Founded in 1989, BoI Private Bank was first authorised as a “section 10 investment business firm” under the Investment Intermediaries Act 1995 on 26 May 2000.  This authorisation was subsequently transferred to an authorisation under the MiFID Regulations on 1 November 2007.

At the time of the cyber-fraud, the private bank was an independently-regulated MiFID firm and its primary activity was to provide investment services to HNW individuals who had investable assets in excess of €1 million. In addition, it provided a full range of banking services to its clients (lending, deposit taking and day-to-day current account banking) as a deposit agent of BOI.

Since 1 September 2017, the private bank is no longer a MiFID firm and is now a business unit that sits in the retail division of the Bank of Ireland. The unit retains the name Bank of Ireland Private Banking as a trading name of the Governor and Company of the Bank of Ireland. Its audited financial statements for the year ending 31 December 2016, the last year it existed as a separate entity, reported operating income of €19,867,000.

The cyber-fraud

The private bank processed two separate payment instructions in September 2014, purportedly from a client, which in fact were sent by a cyber-fraudster who had hacked the client’s e-mail account. This led to two transfers to the value of €106,430 being transmitted to a corporate bank account at a British bank. The first transfer was drawn from the client’s current account and the second transfer was drawn, at the instigation and authorisation of the private bank, from the private bank’s suspense account because the payment from the client’s deposit account was rejected because it contained insufficient funds.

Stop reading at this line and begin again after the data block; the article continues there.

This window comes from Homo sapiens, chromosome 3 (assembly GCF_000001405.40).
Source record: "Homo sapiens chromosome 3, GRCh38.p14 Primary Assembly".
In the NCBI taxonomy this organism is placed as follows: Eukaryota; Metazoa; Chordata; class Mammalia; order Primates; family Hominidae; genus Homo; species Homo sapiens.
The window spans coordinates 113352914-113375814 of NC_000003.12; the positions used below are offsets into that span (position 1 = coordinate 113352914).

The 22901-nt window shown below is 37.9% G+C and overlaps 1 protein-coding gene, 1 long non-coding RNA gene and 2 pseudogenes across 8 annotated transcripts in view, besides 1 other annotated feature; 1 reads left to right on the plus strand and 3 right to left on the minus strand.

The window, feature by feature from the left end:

To facilitate the instructions that they received from the fraudster, the private bank's staff, in breach of its policies and procedures:

  • released confidential account details to the fraudster in response to an email request;
  • did not ask the fraudster security-related questions when taking transfer instructions and responding to requests for account balances over the telephone;
  • did not use the telephone number held for the client on the private bank’s database, speaking instead to the fraudster on a telephone number provided in a fraudulent e-mail instruction; and
  • did not make sure that a second staff member completed a call-back to verify the request.

The fraudster used the following tactics:

  • He hacked the client’s e-mail account and re-directed e-mails coming from the bank to a mirror-image e-mail account that he had set up for the purpose of intercepting communications coming from the bank in relation to the fraudulent requests for payment.
  • In communications with bank staff, making reference to the purchase of a property, he mentioned the name of the client’s solicitor and used terminology similar to that used by the client in other emails.

The bank failed to spot certain things that could have indicated fraud.

  • The Fraudster used the expression “Ireland Account” when referring to the client’s current account.
  • One email sent by the fraudster from the client’s email account to bank staff was signed off with a name entirely different from the client's. The name used was that of an unrelated client of the bank's. On recipient of the email the bank was oblivious.